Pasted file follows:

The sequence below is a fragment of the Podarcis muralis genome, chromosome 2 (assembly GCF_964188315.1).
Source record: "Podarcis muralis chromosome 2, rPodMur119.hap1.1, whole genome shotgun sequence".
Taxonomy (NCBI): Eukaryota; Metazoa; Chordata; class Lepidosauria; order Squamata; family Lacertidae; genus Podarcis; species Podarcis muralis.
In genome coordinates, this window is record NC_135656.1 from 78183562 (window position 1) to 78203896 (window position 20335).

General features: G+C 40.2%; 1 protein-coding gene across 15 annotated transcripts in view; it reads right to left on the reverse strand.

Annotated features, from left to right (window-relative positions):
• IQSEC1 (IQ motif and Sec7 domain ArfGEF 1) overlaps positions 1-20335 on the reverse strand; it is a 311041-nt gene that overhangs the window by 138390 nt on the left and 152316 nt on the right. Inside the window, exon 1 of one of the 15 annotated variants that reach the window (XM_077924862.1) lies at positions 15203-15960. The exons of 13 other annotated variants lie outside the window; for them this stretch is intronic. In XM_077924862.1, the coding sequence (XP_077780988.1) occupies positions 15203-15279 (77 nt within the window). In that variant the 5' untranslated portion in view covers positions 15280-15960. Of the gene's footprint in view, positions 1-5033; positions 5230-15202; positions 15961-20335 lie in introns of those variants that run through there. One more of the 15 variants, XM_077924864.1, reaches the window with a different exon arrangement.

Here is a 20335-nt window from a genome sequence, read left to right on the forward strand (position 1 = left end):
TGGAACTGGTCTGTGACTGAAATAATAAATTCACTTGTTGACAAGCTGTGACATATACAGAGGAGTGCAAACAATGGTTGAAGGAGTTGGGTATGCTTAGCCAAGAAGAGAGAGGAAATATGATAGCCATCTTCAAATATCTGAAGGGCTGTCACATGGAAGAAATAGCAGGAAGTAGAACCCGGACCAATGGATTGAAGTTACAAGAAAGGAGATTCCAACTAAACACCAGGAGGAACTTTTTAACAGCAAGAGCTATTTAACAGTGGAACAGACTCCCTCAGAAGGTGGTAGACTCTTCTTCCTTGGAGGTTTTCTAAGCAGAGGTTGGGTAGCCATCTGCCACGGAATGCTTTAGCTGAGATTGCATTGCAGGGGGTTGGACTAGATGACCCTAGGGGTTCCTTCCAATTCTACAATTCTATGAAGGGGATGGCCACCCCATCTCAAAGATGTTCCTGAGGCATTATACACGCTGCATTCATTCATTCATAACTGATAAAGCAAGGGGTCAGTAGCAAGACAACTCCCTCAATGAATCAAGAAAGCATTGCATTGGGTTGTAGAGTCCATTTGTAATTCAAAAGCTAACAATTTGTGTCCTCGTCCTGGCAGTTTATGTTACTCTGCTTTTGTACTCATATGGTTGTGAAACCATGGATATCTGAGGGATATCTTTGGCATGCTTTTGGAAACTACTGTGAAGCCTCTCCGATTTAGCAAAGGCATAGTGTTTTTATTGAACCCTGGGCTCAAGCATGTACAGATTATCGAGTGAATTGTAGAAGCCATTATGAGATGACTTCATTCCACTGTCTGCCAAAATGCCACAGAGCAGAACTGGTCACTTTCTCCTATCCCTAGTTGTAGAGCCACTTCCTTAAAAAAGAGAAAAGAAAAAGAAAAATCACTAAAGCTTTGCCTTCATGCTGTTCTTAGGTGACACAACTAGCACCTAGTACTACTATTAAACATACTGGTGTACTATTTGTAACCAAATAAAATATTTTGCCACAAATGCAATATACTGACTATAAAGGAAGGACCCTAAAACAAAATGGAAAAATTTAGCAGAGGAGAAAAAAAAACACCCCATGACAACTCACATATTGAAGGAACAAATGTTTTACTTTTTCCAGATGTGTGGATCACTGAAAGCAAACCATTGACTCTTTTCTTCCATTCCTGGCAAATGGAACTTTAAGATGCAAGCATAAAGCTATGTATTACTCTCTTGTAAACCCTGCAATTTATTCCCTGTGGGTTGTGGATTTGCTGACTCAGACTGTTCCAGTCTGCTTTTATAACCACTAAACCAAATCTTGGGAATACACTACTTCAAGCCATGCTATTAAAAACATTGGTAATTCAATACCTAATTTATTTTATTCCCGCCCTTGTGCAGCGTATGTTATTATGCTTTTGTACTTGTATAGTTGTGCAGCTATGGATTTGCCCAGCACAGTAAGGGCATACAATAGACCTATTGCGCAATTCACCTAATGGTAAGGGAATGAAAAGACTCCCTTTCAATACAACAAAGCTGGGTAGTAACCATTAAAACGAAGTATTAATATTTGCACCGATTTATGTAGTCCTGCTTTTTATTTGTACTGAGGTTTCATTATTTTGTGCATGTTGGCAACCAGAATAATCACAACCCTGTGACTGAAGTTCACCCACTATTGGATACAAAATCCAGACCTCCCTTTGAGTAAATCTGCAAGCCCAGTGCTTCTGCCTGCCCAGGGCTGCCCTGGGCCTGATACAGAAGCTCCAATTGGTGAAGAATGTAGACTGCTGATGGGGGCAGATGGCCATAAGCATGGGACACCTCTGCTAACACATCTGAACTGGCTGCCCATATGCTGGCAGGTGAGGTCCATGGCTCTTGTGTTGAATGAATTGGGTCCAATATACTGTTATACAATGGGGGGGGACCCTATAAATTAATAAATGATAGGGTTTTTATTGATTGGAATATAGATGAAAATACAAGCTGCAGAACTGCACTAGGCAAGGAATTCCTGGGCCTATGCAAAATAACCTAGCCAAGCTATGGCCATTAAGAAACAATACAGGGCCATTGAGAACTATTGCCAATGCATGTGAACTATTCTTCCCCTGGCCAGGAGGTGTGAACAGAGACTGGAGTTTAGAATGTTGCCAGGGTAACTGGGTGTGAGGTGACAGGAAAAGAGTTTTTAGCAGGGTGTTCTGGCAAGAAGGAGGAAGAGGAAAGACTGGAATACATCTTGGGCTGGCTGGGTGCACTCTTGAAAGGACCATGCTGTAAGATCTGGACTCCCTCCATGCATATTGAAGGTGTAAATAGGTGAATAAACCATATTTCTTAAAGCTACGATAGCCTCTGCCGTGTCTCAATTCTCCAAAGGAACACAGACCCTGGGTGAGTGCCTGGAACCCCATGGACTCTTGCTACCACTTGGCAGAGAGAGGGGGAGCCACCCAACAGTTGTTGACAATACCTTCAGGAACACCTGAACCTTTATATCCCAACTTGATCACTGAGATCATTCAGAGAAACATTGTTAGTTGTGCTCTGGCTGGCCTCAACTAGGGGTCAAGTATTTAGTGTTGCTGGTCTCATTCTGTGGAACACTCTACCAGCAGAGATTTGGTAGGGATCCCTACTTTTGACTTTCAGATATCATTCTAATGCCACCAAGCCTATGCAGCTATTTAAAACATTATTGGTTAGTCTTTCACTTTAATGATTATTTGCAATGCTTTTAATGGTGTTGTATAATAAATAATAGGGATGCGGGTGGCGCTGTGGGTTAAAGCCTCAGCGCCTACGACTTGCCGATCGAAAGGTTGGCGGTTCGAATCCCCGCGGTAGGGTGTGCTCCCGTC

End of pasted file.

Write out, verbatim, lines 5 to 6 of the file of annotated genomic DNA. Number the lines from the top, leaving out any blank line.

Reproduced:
General features: G+C 40.2%; 1 protein-coding gene across 15 annotated transcripts in view; it reads right to left on the reverse strand.

Annotated features, from left to right (window-relative positions):